As business owners prepare to bounce back during this pandemic, research and industry leaders continue to point towards solar as a solution to minimise OPEX and lower their carbon footprint. With the Net Energy Metering (NEM) quota ending this December, a scheme that allows users with a solar photovoltaic (PV) system to export excess solar energy to the grid on a “one-on-one” offset basis, so does the deadline to install solar for business owners.
Malaysia is an ideal location to harvest solar energy due to its geographical position near the equator which enables her to receive a higher level of solar irradiance. However, in the early 2000s, solar energy was still a mystery as it had yet to come to light in Malaysia. In 2011, the feed-in tariff (FiT) was passed after years of being introduced, leading the nation to move towards a new era of sustainable energy as well as a step forward in combatting the effects of climate change. As the need to build upon the nation’s resources and reduce dependency increased, the ministry introduced the concept of the Net Energy Metering (NEM) scheme to improve the investment of solar photovoltaic (PV) energy for those who invested.
The FiT system obliges Distribution Licensees (DLs) to buy from Feed-in Approval Holders (FIAHs) where the electricity produced from RE sources will set the FiT rate. Then, the DLs would pay for the renewable energy supplied to the grid for a specific period of time. With this mechanism, RE would be set to become a viable long-term investment for many industry players as well as individuals.
In 2018, with the goal to increase the RE power mix from 2% to 20% by 2025, the NEM scheme was introduced. This was because NEM would complement the FiT and Large-Scale Solar (LSS) programs.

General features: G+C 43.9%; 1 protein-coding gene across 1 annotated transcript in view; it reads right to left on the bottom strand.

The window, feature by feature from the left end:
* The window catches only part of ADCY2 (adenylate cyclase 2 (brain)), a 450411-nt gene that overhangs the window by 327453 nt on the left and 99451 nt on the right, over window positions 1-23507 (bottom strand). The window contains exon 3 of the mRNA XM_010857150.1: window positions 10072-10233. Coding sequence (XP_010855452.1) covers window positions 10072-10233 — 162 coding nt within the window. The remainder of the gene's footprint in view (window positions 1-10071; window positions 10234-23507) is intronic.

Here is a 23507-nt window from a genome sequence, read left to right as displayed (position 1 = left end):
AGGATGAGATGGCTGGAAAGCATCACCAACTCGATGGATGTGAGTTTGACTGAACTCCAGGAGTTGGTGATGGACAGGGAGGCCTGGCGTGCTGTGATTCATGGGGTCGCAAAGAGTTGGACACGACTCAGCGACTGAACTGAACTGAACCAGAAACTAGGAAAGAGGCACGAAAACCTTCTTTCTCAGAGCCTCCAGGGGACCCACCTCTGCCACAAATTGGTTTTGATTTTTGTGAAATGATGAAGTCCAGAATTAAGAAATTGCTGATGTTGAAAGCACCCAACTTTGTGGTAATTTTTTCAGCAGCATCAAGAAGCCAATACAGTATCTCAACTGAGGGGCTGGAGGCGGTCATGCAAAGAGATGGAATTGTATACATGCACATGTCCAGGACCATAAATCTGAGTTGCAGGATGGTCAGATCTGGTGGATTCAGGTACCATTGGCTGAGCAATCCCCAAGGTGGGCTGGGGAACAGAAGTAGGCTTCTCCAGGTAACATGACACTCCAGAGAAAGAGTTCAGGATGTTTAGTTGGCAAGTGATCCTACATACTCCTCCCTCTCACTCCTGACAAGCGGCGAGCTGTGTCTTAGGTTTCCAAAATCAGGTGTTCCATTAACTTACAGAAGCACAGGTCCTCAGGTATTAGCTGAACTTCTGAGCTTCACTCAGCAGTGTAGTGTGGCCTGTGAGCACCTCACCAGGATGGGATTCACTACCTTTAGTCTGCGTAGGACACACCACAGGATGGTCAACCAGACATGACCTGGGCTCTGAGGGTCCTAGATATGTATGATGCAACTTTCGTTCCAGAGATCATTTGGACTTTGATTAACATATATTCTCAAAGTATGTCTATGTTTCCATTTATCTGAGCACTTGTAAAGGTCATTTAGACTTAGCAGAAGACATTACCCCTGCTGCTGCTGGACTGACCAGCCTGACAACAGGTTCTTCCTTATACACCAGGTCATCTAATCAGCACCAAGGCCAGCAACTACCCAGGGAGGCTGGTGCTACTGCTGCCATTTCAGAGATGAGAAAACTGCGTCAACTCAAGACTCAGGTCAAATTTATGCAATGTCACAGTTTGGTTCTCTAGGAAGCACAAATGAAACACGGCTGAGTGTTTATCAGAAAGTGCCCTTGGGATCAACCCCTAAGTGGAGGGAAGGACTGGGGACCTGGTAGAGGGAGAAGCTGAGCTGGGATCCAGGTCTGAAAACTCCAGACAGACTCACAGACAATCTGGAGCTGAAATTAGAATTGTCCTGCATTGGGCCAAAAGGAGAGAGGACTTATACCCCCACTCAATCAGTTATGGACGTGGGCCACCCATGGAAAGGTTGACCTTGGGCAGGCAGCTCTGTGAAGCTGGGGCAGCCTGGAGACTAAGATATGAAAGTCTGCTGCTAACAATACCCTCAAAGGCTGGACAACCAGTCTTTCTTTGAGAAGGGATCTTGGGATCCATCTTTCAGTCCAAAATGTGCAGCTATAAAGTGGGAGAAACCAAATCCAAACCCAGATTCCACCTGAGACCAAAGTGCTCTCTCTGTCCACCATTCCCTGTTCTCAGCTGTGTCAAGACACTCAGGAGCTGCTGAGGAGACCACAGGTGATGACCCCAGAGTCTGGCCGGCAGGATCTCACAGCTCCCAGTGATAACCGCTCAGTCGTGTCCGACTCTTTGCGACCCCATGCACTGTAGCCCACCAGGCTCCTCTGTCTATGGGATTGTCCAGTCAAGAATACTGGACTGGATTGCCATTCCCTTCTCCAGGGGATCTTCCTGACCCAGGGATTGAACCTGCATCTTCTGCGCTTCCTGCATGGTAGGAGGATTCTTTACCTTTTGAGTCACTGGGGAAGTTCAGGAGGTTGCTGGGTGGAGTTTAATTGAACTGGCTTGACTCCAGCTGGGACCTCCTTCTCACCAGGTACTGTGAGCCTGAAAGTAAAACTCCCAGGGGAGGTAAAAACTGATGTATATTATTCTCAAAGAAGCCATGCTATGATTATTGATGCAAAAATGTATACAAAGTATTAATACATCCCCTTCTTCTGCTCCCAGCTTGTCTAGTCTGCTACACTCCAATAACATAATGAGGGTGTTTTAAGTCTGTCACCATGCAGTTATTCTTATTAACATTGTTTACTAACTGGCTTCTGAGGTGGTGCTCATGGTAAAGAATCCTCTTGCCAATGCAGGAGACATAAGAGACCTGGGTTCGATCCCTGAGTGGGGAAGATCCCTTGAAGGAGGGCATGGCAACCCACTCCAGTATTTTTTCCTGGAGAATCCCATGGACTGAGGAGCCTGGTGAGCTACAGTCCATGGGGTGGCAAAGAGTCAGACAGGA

With NEM, the solar energy generated will be consumed by your building first and the excess energy will be exported into the national grid to offset your TNB bill. This excess energy will be recorded in a credit form by a bi-directional meter and energy credit will be then offset on a “one-on-one” basis per kWh unit. The validity period for this energy credit is 24 months.
Additionally, under the NEM scheme, there is a quota allocation of 500MWp up to the year 2020 which has been divided into a domestic and non-domestic category. As climate change continues to take on the form of natural disasters, thinning of the ozone layer, the extinction of animals and more, NEM is a policy the Malaysians can do their part in addressing the climate effects. Through this scheme, the public can generate renewable energy and reduce national dependency on fossil fuels.
In the wake of the economic impact of COVID-19, the nation’s Ministry of Energy and Natural Resources announced that the fourth round of the large-scale solar program is offering 1GWac worth of tender contracts to reactivate the economy. As experts have singled out Malaysia to be a promising market for solar energy, the tender is expected to unlock RM4 bill (US$927 million) in investment and create 12,000 new jobs, according to the Ministry’s estimates.
Based on the amount of initiatives Malaysia has conducted in the past decade, renewable energy is no longer a stranger to many of us. However, it is a resource we can use to improve business operations, lower the level of carbon emissions and utilise as an engine of growth. As the market has become more liberalised than ever before, the development of solar energy will continuously require effort from the public and private sector. While renewable energy has a long way to go before becoming fully liberalised, Malaysia is showing promising growth to not only survive the current pandemic with the initiative in solar energy but thrive in the future.
Sources: Sustainable Energy Development Authority (SEDA) Malaysia and EdgeProp